Four patients (6.25%) experienced grade 3 or higher toxicity. One patient died because of RT pneumonitis 3 months after the end of RT; two patients experienced grade 3 dyspnea after 5 and 10 months, respectively; and one patient developed grade 3 RT pneumonitis 4 months after the treatment. All patients had pulmonary diseases, such as idiopathic pulmonary fibrosis (IPF) or chronic obstructive pulmonary disease (COPD). The only significant factor for grade 3 or higher toxicity was the presence of pulmonary disease, such as IPF or COPD (p = 0.009). Other factors such as the sex, performance status, age, radiation dose, tumor location (central vs. non-central; ultracentral vs. non-ultracentral), and pre-treatment pulmonary functions test (forced expiratory volume in 1 second [FEV1], diffusing capacity of the lungs for carbon monoxide [DLCO]) did not demonstrate any significant difference in grade 3–5 toxicity. One patient who died of RT pneumonitis had underlying IPF. After HFRT of 60 Gy in 10 fractions, he received SBRT of 48 Gy in 4 fractions for contralateral lung mass. Three months after HFRT and about 1 month after SBRT, he was treated for pneumonia and RT pneumonitis. After discharge, he stopped taking antibiotics and steroids on his own. Despite rehospitalization and supportive care due to dyspnea aggravation, he died of respiratory arrest.

Discussion and Conclusion

This study was a single-institution retrospective analysis of patients treated with HFRT with primary or recurrent NSCLC to evaluate the local control rates, survival, and related toxicities. The 2-year FFLP, DFS, and OS rates were 67.8%, 32.8%, and 64.1%, respectively, and four patients (6.25%) experienced grade 3 or higher toxicity. Given the acceptable toxicity, our findings provide clues regarding the optimal hypofractionation regimen for patients who are unfit for SBRT.
Historically, studies with conventional RT have reported local control rates of 30%–70% [14-17]. To improve the local control rate and OS, SBRT was attempted in early-stage lung cancer and demonstrated high local control (above 90%) in multi-center, prospective trials [3-5]. However, since tumors that are central, large, and adjacent to ribs demonstrated high toxicity rates when SBRT was performed, risk-adapted fractionation schemes such as HFRT have been attempted to reduce the toxicity while trying to maintain the local control rate. However, a consensus regarding the schemes remains lacking. Table 5 summarizes the clinical outcomes of HFRT in various institutions [18-23]. Tekatli et al. [18,19] reported that 60 Gy in 8 fractions in the treatment of central tumors, but not ultracentral tumors, had comparable OS with SBRT (2-year OS = 62%); however, 60 Gy in 12 fractions in the treatment of ultracentral tumors resulted in 38% grade 3–5 toxicity, although local failure was not observed during the follow-up. NRG Oncology/RTOG 0813 tried a dose-escalating schedule in 5 fractions; 60 Gy in the 5-fraction schedule revealed 7.2% grade 3–5 toxicity with 87.9% of 2-year local control rates [20]. In contrast, the Nordic HILUS trial, a prospective multi-center phase II trial, reported as an abstract, tried 56 Gy in 8 fractions for central tumors and reported 28% grade 3–5 toxicities with 9.5% grade 5 toxicity and more frequently toxicities in tumors close to the main bronchus than those close to a lobar bronchus [21]. RTOG 0813 included a relatively small proportion of ultracentral tumors (17%) compared with our study (45.6%) and defined a central tumor as a lesion within 2 cm from the proximal bronchial tree (PBT), while the HILUS trial defined it as a tumor within 1 cm from PBT; therefore, that could have resulted in the low toxicity rates in RTOG 0813 trial. Additionally, Li et al. [22] demonstrated 96.2% 2-year LC with 3.6% toxicity using 70 Gy in 10 fractions. In this study, approximately half the patients had central tumors and included patients with tumors adjacent to the chest wall, large tumors, or multiple lesions. More than half the tumors were <3 cm, which could have resulted in a high control rate with comparative low toxicity.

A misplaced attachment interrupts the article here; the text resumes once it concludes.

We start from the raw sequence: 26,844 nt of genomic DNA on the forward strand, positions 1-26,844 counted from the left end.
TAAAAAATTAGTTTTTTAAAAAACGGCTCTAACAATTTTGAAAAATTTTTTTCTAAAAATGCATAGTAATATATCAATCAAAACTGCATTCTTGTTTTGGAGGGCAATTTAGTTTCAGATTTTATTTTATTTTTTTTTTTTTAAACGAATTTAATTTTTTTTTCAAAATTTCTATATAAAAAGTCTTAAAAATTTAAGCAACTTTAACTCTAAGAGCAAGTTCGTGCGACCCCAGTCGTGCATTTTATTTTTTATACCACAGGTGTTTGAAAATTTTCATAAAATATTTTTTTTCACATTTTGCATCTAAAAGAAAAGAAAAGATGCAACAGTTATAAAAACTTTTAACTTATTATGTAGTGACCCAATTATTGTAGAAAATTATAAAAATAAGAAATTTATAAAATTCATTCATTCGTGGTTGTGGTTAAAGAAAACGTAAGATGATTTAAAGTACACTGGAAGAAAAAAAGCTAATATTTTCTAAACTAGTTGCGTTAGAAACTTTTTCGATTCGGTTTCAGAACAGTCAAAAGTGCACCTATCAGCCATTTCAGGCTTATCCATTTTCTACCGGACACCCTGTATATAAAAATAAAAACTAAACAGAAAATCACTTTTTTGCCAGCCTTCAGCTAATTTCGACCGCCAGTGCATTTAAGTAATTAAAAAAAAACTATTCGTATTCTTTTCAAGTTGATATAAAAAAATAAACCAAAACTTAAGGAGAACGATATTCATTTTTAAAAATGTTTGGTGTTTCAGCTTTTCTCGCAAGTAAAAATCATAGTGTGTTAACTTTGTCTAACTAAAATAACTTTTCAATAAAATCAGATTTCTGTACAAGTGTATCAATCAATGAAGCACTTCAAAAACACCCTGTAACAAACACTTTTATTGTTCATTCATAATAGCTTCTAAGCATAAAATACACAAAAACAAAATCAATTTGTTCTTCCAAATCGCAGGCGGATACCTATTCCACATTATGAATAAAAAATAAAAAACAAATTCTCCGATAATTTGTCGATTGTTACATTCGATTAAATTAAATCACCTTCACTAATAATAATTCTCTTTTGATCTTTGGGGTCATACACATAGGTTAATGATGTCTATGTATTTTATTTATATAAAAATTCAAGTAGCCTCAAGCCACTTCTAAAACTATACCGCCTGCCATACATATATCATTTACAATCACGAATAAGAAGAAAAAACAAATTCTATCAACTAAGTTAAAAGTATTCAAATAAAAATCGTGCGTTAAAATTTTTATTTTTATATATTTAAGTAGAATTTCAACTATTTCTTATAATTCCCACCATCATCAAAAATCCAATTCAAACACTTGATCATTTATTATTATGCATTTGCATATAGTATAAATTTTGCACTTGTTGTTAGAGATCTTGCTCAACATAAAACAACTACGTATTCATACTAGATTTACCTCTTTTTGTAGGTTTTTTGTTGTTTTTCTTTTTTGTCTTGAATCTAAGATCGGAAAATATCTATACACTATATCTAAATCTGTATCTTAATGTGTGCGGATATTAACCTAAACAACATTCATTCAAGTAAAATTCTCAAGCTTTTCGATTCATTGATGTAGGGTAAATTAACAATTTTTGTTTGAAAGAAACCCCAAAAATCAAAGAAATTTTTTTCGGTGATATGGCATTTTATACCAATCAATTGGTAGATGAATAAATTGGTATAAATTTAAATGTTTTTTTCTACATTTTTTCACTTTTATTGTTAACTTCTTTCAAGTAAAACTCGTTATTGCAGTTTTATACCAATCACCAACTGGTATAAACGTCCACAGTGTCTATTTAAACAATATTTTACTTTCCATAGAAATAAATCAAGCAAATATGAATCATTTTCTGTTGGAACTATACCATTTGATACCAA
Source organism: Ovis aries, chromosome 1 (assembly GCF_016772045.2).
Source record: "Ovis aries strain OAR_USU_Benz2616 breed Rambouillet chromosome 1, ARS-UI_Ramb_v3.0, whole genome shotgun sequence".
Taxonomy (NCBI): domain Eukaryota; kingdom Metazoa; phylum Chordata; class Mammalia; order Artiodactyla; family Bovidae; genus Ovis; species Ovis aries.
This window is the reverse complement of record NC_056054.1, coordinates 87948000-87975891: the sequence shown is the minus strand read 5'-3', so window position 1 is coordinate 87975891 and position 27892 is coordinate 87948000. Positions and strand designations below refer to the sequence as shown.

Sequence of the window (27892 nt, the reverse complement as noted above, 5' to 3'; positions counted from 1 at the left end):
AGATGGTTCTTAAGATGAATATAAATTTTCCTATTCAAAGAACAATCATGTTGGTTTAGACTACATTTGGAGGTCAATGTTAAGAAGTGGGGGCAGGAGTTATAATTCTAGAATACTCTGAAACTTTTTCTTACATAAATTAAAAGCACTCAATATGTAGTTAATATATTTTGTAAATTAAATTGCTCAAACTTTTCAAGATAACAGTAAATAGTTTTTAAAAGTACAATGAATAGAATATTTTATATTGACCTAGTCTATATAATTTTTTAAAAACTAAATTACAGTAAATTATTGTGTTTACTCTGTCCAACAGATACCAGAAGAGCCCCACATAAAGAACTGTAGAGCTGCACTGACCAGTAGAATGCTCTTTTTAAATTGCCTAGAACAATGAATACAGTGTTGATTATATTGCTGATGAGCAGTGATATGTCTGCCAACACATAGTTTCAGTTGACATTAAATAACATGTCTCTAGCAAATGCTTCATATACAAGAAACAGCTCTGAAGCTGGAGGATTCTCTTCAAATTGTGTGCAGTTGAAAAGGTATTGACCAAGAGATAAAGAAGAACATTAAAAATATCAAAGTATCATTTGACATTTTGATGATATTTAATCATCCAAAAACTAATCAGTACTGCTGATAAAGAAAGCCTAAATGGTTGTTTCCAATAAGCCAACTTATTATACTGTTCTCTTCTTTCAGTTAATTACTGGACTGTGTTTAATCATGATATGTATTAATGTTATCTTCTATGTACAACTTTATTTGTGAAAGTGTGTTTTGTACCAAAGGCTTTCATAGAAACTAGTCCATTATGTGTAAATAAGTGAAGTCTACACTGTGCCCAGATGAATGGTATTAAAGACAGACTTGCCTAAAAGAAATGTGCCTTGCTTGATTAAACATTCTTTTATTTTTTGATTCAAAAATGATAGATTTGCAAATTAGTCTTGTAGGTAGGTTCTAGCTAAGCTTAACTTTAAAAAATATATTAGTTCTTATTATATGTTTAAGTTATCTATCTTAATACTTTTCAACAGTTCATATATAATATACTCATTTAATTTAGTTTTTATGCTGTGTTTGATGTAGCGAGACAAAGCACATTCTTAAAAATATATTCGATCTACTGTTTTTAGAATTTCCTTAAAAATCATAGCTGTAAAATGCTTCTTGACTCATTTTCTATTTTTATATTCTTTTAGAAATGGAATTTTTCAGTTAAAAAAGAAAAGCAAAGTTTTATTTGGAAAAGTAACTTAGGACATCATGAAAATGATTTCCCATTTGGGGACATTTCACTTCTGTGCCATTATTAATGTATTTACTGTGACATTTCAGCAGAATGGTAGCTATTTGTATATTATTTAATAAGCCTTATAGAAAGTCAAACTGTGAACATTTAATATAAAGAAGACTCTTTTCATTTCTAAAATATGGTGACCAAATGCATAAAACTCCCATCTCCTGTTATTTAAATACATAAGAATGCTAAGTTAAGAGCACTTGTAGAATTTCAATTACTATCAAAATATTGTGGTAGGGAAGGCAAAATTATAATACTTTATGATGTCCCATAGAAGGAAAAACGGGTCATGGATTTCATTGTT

In this study, univariate analysis demonstrated that escalation of the total dose did not have a significant association with local control, DFS, and OS. It has been demonstrated in several studies that SBRT regimens with BED ≥100 Gy have better local control and survival rates than with BED <100 Gy; if BED ≥100 Gy was used, the local control rates were >85% [24-26]. In this study, at the beginning of the treatment of the 10-fraction HFRT regimen due to central location or normal tissue constraints, we were reluctant to use a BED of >100 Gy because of a lack of experience. However, following increase in experience and several reports regarding the safety of HFRT, dose escalation to 65–70 Gy has been attempted. However, since the sample size was not large, high-dose HFRT was performed relatively recently and treated patients had heterogeneous characteristics; therefore, these factors might have resulted in no significant difference in the local control with escalating total dose. Further studies with longer follow-up and large sample size are needed. Also, considering the low rates of toxicity in 10-fraction HFRT, there is room for improving local control by escalating the total dose or fraction size. In contrast, this study demonstrated no difference in toxicity above grade 3 between ultracentral and non-ultracentral lesions; however, this may be due to factors such as low toxicity rate and small sample size. Since it has been demonstrated in several studies that SBRT or HFRT for ultracentral lesions is likely to be highly toxic, it is necessary to carefully determine the fraction size and total dose, especially, for ultracentral lesions. Furthermore, in univariate analysis, the PTV volume, but not the tumor size, was statistically associated with local progression; however, it was not associated with DFS and OS. Similarly, Allibhai et al. [9] reported that the tumor size was not associated with local progression but was associated with DFS and OS and that the effects of tumor volume on DFS and OS were more significant than those of tumor size.